Reflections: Juneteenth In the Era of Donald Trump

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Rep. Barbara Lee. Photo. Flickr

Congresswoman Lee Marks 152nd Observance of Juneteenth.

Today we pause to celebrate and commemorate Juneteenth – the day in 1865 when news of slavery’s end finally made its way to Galveston, Texas.
More than two years after the signing of the Emancipation Proclamation, news of the Proclamation and the Union’s victory in the Civil War had not reached Galveston, Texas. On this day, 152 years ago, all African Americans could finally claim their freedom.
Each year Juneteenth compels us to confront the darkest chapter in American history, a chapter that was born in the Middle Passage, nurtured through slavery and institutionally preserved for hundreds of years. On Juneteenth we remember the millions of children, women, and men who were abused, massacred, and sold as property in this country. In doing so, we also honor the courageous champions who fought to end slavery and the thousands of unsung heroes whose names we will never know.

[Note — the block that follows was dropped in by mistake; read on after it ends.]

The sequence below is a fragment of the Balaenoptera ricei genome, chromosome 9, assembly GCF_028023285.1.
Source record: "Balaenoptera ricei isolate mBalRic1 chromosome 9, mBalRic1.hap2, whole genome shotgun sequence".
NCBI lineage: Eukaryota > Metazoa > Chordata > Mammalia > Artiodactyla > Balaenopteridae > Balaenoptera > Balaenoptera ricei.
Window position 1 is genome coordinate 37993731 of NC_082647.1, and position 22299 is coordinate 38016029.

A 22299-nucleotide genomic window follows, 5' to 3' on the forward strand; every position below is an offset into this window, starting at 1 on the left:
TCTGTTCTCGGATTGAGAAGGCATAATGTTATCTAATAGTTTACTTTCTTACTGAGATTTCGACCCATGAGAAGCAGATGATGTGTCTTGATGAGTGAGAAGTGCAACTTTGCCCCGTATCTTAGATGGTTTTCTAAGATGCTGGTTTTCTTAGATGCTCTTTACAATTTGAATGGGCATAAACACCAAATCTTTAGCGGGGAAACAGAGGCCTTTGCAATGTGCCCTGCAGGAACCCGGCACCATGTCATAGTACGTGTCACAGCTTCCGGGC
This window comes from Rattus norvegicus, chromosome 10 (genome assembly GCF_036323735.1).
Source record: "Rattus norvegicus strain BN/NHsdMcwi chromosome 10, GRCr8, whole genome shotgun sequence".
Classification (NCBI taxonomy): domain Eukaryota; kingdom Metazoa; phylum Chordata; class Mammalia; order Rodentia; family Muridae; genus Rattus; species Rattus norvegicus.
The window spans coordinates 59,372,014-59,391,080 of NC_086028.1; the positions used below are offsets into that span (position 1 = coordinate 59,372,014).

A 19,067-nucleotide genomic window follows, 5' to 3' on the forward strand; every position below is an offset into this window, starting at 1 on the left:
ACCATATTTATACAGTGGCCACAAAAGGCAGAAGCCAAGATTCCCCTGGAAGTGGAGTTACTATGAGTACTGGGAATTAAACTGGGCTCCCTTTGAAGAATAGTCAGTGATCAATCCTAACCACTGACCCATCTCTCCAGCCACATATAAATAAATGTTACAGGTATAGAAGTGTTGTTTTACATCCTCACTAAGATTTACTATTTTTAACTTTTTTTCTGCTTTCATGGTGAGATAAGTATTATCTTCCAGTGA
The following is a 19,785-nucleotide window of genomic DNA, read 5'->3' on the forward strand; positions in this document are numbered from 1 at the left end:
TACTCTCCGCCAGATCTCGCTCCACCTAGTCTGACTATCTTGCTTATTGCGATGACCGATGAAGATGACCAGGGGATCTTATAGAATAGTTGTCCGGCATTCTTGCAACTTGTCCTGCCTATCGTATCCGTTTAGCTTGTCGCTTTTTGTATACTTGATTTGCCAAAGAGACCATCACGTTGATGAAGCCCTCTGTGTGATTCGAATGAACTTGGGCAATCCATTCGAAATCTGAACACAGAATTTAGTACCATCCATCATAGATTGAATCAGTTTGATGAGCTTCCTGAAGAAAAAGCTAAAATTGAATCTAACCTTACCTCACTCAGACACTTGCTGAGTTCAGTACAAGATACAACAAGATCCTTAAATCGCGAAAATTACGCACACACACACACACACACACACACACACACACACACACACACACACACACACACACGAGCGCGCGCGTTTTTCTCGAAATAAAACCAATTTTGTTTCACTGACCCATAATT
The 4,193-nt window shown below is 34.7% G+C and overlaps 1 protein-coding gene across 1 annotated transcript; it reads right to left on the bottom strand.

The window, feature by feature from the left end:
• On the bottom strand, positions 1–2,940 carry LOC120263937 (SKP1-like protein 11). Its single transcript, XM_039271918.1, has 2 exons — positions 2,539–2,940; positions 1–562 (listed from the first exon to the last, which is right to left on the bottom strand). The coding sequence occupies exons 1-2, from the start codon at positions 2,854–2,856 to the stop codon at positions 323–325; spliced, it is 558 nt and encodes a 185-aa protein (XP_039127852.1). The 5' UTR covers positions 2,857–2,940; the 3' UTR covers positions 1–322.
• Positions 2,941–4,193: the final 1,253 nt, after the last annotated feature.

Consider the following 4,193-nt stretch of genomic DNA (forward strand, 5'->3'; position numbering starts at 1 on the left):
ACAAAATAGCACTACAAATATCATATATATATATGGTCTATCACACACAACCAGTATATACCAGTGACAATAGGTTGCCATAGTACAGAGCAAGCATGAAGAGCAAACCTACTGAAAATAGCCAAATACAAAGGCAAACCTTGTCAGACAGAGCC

But as we remember the strength of our ancestors and celebrate the end of slavery, we also acknowledge the inescapable legacy of racism and discrimination slavery that still lingers in our society.
This year especially, Juneteenth should serve as a reminder that the struggle for equality is far from over. African-Americans continue to face disparities in education, healthcare and economic security and innocent men and women continue to lose their lives to the forces of fear and ignorance deeply rooted in our broken criminal justice system.
Today, as we celebrate Juneteenth may we recognize the systemic and institutional racial biases that continues to plague our society. We must recommit ourselves to addressing them with ceaseless fortitude.

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